michelleadvaney@fico.com

Data Science in a Business Context: Achieving the Perfect Balance

Blog Post created by michelleadvaney@fico.com on Jun 5, 2017

Data science is often misunderstood. We’re constantly hearing terms like Big Data, analytics, artificial intelligence, and machine learning, but how can these trendy technologies solve actual business problems?

 

Before I jump into my blog about the power that comes with integrating the results of data science into an enterprise strategy, let’s observe a modest conversation between a data scientist and a business owner. Now imagine, you’re at the water cooler, and you hear:

 

Data Scientist: Now that we have the Hadoop cluster set up, we can finally amalgamate our historical data.

Business Owner: Terrific! But, uh, what are we supposed to do with that?

Data Scientist: It’s really cool, with this large of a dataset we can apply machine learning, and build out regression models, and…

Business Owner: Ok, but what I really need is to understand what campaign to run to lower shopping cart abandonment and increase our revenue. How are you going to help me do that?

 

As businesses adapt to become ‘data-driven,’ as so many are, there is often a disconnect about how that data can actually be used. Data scientists are typically siloed in their world of algorithms and wrangling while the people driving business decisions are searching for answers to increase revenue and profits. While the data scientists are sitting on a potential gold mine of business insights, it can be hard to map the results of data science to improving the bottom line.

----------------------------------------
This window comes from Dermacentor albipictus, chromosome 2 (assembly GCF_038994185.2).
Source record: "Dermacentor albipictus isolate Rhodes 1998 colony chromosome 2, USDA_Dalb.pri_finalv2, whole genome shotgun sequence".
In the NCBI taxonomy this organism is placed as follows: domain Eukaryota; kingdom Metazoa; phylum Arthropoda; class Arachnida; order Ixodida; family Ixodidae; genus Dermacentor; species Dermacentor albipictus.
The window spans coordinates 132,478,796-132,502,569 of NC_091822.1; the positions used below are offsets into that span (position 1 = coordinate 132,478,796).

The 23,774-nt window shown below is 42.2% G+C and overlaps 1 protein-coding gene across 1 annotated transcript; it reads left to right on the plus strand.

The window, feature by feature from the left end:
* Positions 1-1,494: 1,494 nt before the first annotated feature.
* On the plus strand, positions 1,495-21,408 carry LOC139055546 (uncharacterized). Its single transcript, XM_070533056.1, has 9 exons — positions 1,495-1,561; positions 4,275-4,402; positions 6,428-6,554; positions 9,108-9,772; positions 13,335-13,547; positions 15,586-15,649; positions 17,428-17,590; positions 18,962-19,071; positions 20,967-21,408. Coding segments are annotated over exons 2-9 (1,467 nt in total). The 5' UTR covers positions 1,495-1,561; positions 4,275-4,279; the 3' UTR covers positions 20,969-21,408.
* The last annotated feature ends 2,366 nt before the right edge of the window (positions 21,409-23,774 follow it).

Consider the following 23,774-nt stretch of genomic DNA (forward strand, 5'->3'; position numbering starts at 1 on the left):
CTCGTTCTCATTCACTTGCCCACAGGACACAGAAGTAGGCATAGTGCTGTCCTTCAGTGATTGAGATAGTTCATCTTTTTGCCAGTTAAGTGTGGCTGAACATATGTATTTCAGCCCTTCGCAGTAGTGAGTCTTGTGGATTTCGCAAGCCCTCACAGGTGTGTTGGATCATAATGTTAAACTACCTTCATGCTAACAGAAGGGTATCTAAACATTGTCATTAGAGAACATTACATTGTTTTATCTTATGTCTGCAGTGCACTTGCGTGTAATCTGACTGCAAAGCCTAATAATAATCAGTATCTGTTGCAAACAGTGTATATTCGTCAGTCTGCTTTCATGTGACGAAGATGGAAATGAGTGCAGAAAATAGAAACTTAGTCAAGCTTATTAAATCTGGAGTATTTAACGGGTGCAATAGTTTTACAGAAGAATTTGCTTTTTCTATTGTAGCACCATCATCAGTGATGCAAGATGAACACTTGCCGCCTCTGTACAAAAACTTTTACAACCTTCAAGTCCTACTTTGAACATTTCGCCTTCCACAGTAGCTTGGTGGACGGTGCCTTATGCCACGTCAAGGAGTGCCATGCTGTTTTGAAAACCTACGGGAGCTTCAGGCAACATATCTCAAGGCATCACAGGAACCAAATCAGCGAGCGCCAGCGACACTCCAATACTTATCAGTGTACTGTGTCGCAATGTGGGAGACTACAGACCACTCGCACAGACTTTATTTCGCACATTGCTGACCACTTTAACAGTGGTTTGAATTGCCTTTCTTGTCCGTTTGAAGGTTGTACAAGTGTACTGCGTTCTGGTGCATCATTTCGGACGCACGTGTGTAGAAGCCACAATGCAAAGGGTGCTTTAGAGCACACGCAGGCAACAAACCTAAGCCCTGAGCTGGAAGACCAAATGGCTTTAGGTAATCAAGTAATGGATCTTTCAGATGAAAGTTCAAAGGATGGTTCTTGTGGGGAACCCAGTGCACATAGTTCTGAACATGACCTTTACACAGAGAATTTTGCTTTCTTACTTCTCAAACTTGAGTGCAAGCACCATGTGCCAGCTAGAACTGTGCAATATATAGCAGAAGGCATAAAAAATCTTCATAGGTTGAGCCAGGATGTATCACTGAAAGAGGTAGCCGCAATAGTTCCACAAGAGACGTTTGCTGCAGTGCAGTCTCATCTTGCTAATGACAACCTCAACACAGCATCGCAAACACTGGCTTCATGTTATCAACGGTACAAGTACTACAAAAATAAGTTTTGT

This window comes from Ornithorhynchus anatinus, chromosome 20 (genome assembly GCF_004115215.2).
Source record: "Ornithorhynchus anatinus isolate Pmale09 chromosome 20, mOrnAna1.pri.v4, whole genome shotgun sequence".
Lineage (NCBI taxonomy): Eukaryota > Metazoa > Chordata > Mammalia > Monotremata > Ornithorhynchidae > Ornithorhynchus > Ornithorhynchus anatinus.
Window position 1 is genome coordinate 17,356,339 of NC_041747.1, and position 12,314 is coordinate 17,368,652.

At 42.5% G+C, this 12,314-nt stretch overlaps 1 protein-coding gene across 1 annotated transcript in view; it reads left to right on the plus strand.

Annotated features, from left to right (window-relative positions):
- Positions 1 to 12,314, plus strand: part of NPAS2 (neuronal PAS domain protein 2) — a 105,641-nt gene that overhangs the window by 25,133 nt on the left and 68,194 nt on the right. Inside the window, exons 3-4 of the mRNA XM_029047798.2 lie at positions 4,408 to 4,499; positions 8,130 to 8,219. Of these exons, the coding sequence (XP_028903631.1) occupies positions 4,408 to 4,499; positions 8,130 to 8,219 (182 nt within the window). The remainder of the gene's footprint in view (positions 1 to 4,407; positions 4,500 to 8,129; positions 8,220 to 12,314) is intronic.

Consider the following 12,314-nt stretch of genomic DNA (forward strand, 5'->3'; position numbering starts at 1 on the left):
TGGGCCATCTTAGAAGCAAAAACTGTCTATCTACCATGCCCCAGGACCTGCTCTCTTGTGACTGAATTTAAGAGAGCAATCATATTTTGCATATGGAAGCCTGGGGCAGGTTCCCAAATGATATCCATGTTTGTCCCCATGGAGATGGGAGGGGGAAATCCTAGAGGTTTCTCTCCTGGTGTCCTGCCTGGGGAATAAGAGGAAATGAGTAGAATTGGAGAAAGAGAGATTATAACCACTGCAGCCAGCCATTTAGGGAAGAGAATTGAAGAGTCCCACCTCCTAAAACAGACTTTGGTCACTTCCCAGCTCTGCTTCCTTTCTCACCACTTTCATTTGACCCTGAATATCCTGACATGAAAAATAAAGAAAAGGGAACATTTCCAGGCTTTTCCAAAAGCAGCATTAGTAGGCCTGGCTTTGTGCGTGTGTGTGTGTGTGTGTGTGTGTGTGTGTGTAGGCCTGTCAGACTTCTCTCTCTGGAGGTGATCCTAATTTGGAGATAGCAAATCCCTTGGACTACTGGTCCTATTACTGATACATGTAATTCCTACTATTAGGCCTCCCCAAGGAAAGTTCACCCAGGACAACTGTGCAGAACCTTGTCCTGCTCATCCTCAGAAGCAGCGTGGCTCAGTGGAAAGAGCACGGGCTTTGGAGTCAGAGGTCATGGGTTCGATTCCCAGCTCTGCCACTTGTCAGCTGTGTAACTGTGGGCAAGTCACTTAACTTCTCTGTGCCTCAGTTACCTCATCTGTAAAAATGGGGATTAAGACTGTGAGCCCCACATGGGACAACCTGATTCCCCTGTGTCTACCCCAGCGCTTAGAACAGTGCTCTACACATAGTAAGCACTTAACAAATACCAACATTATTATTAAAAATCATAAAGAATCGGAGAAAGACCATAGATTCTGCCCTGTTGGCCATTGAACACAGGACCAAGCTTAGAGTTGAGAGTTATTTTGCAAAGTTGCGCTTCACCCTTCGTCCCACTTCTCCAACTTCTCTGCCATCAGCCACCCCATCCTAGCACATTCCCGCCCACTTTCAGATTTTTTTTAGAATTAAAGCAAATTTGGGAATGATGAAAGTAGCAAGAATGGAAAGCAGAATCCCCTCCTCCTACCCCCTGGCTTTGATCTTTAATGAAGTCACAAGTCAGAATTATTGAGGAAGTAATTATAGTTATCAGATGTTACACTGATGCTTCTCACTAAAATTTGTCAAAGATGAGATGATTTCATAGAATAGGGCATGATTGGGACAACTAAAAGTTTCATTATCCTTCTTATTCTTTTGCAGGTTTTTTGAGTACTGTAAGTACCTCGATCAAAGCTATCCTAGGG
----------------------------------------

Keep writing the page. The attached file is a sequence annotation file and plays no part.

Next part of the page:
This challenge persists in organizations across industries, but admitting the problem is the first step. Some schools are starting to recognize the need for companies to marry business with data science; Duke offers a Masters of Quantitative Management Program at the Fuqua School of Business. This program is built to specifically address the importance of using data to derive business value. The Assistant Dean of this program, Jeremy Petranka, believes that “being able to organize and manipulate data is rapidly becoming commoditized” in the marketplace. Data is valuable not for data’s sake, but for the ability to discover “actionable insights” to address “key strategic questions.”

 

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How do we bridge this gap to find these coveted ‘actionable insights’? Adhere to the following principles:

 

Know what you want, and what you need to get it.

Understand the business imperative, and then understand the business impact of your decisions, and what you hope to gain from them. Once you can clearly articulate the questions that need answers, people with whom you work will be able to better apply analytics to solve for those specific business challenges.